HC Deb 03 February 1954 vol 523 cc338-41
31. Mr. Erroll

asked the Minister of Transport and Civil Aviation the separate purposes for which road and rail casualty statistics are compiled.

Mr. Molson

They are compiled and analysed so that the major causes of accident and casualties can be segregated, and remedial measures introduced where practicable, either on the road or on the railway or on both, as the case may be.

32. Mr. Erroll

asked the Minister of Transport and Civil Aviation the total number of road deaths in 1930 and the corresponding total in 1952; and how many children were killed in road accidents in 1930 and in 1952.

Mr. Molson

In 1930, 7,305 persons were killed on the roads, of whom 1,433 were children under 15 years of age. In 1952, the corresponding figures were 4,706 and 786.

Mr. Erroll

Does not this represent, therefore, a substantial improvement in road accident figures despite the popular belief to the contrary?

Mr. Molson

There has been an improvement in the sense that between 1934 and the present time the amount of traffic on the roads has doubled. But we must realise that there has been a steady increase in the number of accidents ever since 1934, and the figures for December last were the highest that have ever been reached in that month. Therefore, whilst realising that a very great measure of progress has been made, we should also realise that the present state of affairs is not one that justifies any complacency.

Mr. Snow

Whilst not desiring to introduce any party polemics into this question, may I ask if the Minister is aware that very acute anxiety hasbeen caused by the action of the Ministry of Education in forcing local education authorities to adhere rigidly to the mileage minima requirements of the 1944 Education Act, which results in the cutting down of school transport? Is he aware that this acute anxiety is caused by the increased danger to which, as a result, children are subjected, especially in country areas?

Mr. Molson

That is an entirely different matter and I do not believe that it has any direct bearing on road casualties.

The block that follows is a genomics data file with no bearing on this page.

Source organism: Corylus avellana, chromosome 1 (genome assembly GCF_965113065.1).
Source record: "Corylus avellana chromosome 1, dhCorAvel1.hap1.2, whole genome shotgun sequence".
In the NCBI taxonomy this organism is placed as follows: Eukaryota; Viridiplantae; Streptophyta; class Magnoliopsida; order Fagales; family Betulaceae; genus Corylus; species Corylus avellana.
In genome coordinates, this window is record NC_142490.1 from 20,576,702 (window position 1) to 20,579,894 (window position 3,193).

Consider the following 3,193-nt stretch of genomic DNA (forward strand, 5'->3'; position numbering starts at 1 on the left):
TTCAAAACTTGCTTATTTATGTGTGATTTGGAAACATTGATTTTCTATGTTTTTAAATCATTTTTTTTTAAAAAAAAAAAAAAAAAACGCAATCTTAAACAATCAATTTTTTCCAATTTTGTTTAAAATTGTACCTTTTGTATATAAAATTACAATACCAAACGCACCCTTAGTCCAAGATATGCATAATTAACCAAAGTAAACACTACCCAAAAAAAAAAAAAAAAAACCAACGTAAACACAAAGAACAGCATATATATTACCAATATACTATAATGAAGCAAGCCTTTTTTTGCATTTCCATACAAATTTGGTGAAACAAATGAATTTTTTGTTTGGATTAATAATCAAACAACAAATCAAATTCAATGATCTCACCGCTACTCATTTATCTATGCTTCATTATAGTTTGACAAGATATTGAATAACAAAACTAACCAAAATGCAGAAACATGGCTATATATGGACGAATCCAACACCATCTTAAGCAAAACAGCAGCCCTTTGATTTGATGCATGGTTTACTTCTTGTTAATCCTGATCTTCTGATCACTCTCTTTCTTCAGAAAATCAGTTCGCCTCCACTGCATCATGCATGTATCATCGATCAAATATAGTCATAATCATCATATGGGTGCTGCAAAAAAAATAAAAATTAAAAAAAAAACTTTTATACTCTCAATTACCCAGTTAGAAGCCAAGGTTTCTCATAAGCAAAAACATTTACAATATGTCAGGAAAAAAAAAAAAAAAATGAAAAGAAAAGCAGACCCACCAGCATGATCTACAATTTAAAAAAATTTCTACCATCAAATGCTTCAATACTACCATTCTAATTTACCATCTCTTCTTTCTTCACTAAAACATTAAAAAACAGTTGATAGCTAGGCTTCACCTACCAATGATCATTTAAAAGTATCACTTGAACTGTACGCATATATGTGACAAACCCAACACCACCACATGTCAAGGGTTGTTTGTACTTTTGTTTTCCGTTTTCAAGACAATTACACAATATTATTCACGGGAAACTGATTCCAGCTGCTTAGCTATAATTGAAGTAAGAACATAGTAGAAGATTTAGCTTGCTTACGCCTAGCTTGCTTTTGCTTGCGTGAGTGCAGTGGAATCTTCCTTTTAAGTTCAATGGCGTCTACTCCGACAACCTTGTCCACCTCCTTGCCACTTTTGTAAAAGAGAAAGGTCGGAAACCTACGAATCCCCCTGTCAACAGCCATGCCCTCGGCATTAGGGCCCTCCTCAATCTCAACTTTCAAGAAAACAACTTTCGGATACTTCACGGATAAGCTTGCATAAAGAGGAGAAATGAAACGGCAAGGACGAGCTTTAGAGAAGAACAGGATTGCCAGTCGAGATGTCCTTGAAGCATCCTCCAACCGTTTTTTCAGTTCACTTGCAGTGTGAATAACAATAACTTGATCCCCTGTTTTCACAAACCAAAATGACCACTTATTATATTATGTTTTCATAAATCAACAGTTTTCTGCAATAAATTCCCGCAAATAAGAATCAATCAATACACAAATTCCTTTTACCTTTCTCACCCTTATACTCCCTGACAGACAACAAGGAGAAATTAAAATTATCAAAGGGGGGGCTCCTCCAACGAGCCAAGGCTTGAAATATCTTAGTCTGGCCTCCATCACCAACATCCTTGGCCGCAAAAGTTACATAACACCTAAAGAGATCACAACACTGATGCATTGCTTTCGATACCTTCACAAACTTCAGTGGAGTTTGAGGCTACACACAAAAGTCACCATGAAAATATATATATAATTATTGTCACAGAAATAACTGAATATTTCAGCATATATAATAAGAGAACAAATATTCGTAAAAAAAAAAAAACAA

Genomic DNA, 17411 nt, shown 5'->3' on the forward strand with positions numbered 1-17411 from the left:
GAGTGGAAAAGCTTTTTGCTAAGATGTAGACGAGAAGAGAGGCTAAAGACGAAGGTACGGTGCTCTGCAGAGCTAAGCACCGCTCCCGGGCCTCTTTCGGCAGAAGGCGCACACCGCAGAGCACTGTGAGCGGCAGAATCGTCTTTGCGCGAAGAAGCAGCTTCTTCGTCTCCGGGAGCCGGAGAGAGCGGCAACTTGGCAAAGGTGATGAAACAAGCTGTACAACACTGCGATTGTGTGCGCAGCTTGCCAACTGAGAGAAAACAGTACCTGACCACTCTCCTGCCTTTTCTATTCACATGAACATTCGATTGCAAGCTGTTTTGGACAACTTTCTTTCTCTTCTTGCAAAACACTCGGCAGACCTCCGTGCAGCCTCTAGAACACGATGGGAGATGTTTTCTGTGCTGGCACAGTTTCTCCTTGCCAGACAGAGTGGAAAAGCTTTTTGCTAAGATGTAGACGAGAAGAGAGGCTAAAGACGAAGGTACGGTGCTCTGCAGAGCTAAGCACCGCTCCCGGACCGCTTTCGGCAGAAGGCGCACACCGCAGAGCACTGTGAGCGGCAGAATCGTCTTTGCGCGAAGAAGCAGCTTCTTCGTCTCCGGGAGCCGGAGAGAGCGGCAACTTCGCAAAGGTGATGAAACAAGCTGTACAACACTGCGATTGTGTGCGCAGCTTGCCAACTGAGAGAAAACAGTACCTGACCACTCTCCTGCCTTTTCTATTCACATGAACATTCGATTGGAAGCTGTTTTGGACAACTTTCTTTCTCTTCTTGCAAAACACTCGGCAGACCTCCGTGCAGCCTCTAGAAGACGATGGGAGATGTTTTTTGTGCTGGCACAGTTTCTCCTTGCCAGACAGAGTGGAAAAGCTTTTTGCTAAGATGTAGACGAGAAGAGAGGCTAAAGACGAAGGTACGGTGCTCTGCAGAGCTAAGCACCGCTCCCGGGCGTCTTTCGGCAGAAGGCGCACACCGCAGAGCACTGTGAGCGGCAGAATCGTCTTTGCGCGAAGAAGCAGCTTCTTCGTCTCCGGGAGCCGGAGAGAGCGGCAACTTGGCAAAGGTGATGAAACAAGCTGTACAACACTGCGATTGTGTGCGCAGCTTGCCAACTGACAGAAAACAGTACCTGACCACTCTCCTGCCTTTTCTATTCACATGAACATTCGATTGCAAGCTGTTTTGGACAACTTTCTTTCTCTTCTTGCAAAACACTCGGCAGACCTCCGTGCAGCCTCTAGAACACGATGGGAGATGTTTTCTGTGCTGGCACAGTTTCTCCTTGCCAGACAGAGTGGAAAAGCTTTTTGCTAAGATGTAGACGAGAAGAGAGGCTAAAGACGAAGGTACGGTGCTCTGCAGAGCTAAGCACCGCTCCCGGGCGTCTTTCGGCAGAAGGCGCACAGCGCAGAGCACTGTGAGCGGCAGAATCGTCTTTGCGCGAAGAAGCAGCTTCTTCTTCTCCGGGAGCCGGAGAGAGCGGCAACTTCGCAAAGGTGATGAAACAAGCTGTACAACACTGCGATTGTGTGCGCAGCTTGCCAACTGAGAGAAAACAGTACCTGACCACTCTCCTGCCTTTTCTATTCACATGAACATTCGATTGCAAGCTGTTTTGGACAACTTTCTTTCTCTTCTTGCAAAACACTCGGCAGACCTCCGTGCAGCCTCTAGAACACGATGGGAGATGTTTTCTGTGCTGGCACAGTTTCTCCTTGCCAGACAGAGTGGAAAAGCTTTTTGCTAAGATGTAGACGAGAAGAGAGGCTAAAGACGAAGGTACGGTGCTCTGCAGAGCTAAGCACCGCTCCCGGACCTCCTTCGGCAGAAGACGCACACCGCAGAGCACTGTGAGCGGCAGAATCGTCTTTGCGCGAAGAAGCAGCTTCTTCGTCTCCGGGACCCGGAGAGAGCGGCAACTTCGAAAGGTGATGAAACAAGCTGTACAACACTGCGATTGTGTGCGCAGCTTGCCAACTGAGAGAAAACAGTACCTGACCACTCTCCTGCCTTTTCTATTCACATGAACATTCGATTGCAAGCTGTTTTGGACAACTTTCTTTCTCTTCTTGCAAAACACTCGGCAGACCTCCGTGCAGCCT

35. Mr. Wigg

asked the Minister of Transport and Civil Aviation the length of the part of the main trunk road A34 which runs within the boundary of the city of Stoke-on-Trent; and what was the number of accidents which have occurred thereon in the years 1950, 1951, 1952 and 1953.

36. Mr. Swingler

asked the Minister of Transport and Civil Aviation what is the length of that portion of the A34 road which falls within the boundaries of the borough of Newcastle-under-Lyme; and how many accidents occurred on this stretch of road in each of the years 1950, 1951, 1952 and 1953.

Mr. Lennox-Boyd

As the answer contains a number of figures, I propose to circulate it in the Official Report:

Following is the answer:

The lengths of A 34 within the boundaries of Stoke-on-Trent and Newcastle-under-Lyme are 4.27 and 4.36 miles, respectively. The accidents in the last four years are as follows:

1950 1951 1952 1953
Fatal 2 4 3 3
Serious 11 9 8 4
Slight injury 36 33 21 35
No personal injury 67 82 80 77
116 128 112 119
1950 1951 1952 1953
Fatal 6 3 1
Serious 15 35 29 26
Slight 38 39 44 48
No personal injury 127 117 143 129
186 194 216 204

43. Mr. Warbey

asked the Minister of Transport and Civil Aviation what was the accident rate per million ton-miles of freight carried on roads, railways and canals, respectively, during the latest five-year period for which figures are available.

Mr. Molson

I regret that this information is not available.

Mr. Warbey

Is it not apity that such statistics should not be available? If they were would it not be clear that one of the ways of reducing the appalling casualties on the road would be to divert a great deal of heavy traffic, which is increasing on the roads, to the railways and canals?

Mr. Molson

To arrive at this figure would require a quite inordinate amount of research, and it is not clear to me that any beneficial results would ensue from obtaining these statistics.

Mr. Warbey

Does the right hon. Gentleman agree with my conclusion, even though the exact figures are not available?

Mr. Molson

No, Sir, I do not agree with the hon. Member.

44. Mr. Noel-Baker

asked the Minister of Transport and Civil Aviation how many bicyclists were killed in accidents on the road, and how many were injured during hours of darkness in each year since 1944.

Mr. Molson

As the answer is nearly all figures, I am circulating it in the Official Report.

Following is the answer:

Number of pedal cyclists killed and injured in road accidents during hours of darkness—1945 to 1953.

Killed Injured Total
1945 193 4,533 4,726
1946 194 4,837 5,031
1947 193 4,783 4,976
1948 224 6,047 6,271
1949 214 6,710 6,924
1950 215 7,506 7,721
1951 216 7,991 8,207
1952 191 7,414 7,605
1953(11 months) 161 6,559 6,720